1. is desire always about fear? does “womanly” mean “feminine”? (no, no!)

    I tend not to post direct responses to articles I disagree with, because my experience is that there’s almost no space for conversation online, and that any kind of, “hmm, I disagree?” rapidly turns into a combative dynamic. Perhaps there are ways around that; I haven’t found them yet.

    Sometimes, though, I think an article can say something so clearly, that in responding to it, it’s also possible to very clearly highlight a problem or disagreement and very clearly respond to it. Then, I think the response can be a tool for communication of more general things, rather than an attack against the original article itself.

    In that spirit, I’d like to post a couple of quotes from an article I just read, along with my responses to it; not in an attempt to “take down” or whatever the original article, but to pop into the foreground some things I’ve often seen, and to clarify a radical feminist perspective on them. The responses are to this article.

    Woman is desexualized at the very moment when she is stripped naked. We may therefore say that we are dealing in a sense with a spectacle based on fear, or rather on the pretence of fear, as if eroticism here went no further than a sort of delicious terror, whose ritual signs have only to be announced to evoke at once the idea of sex and its conjuration. (Roland Barthes)

    We’re de-something-ised, yes. If you want to call that sex, go for it, I guess. I tend to agree that “sex” has been so taken over by the “something” that disappears when fear disappears, that we may as well go ahead and call that something “sex”. Isn’t there something else that can exist, though, outside that “something”? My desire isn’t based on fear, and I don’t want desire for me to be based on it either. I’m a woman, I love myself, I love other women. I don’t want anything predatory in my love.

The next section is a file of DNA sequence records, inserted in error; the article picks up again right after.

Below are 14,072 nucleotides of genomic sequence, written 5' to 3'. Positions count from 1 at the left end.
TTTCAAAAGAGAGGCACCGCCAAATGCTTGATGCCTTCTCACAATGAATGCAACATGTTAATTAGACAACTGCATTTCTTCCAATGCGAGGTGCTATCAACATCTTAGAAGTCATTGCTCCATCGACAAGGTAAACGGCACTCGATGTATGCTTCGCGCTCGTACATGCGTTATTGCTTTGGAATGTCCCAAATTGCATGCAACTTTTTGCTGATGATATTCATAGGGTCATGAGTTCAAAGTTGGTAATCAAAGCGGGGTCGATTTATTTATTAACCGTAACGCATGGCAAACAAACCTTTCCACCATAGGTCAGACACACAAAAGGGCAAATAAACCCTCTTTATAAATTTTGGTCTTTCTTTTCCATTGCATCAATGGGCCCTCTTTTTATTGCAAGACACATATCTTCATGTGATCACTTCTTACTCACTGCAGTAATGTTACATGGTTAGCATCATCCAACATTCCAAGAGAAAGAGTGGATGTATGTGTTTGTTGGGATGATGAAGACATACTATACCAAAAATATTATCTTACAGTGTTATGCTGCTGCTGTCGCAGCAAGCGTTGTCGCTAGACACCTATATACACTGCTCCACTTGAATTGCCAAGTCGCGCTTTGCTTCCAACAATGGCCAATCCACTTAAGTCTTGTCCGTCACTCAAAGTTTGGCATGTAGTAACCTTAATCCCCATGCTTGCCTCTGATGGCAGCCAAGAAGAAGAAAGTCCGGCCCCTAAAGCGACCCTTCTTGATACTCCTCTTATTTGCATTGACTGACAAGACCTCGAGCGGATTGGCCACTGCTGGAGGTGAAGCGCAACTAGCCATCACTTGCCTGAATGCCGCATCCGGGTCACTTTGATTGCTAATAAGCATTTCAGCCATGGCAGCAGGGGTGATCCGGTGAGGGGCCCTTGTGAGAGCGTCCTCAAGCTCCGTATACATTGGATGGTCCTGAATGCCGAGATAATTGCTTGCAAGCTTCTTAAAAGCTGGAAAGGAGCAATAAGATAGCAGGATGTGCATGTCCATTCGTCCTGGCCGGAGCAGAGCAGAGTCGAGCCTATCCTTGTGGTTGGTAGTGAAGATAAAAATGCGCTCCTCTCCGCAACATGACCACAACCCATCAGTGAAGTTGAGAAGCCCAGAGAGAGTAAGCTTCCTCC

… because gender is not a fact, the various acts of gender create the idea of gender, and without those acts, there would be no gender at all. (Judith Butler)

    Therefore, what could possibly be more “womanly” than dressing oneself up in Agent Provocateur lingerie?

    As a radical feminist, I agree. But I wouldn’t say “womanly”. There are ways of being a woman which aren’t about doing the “acts of [female] gender”. In a patriarchy, those acts and their internalisation are part of the female sex role. In a patriarchy, the female sex role is the suppressed, hyper-differentiated, defined-as-lack, instrumentalised and homogenised component of the gender dualism, i.e. what woman has to be to make man God.

    I’d ask, “What could possibly be more feminine (the aesthetic of the female sex role) than dressing oneself up in Agent Provocateur lingerie?” And then, “Where’s the nearest dustbin?”

    I think Alice Walker might agree that this isn’t about “womanly”:

    Womanish.  (Opp. of “girlish,” i.e. frivolous, irresponsible, not serious.)  A black feminist or feminist of color.  From the black folk expression of mothers to female children, “you acting womanish,” i.e., like a woman.  Usually referring to outrageous, audacious, courageous or willful behavior.  Wanting to know more and in greater depth than is considered “good” for one.  Interested in grown up doings.  Acting grown up.  Being grown up.  Interchangeable with another black folk expression: “You trying to be grown.”  Responsible.  In charge. Serious.

    Of course, our selves (individual, collective) can be deeply interwoven with femininity. It’s understandable: I often say that gender is the system of organising male power within which women - forced to live there - have made a makeshift home. Femininity is part of that makeshift home. But the task for me and other radical feminists is in untangling what’s positive for us from the system of organising male power, and in Spinning new realities for women.

    I don’t think uncritically embracing Agent Provocateur has anything to offer us toward that end!

    1 year ago  /  7 notes  / 

    1. radtransfem posted this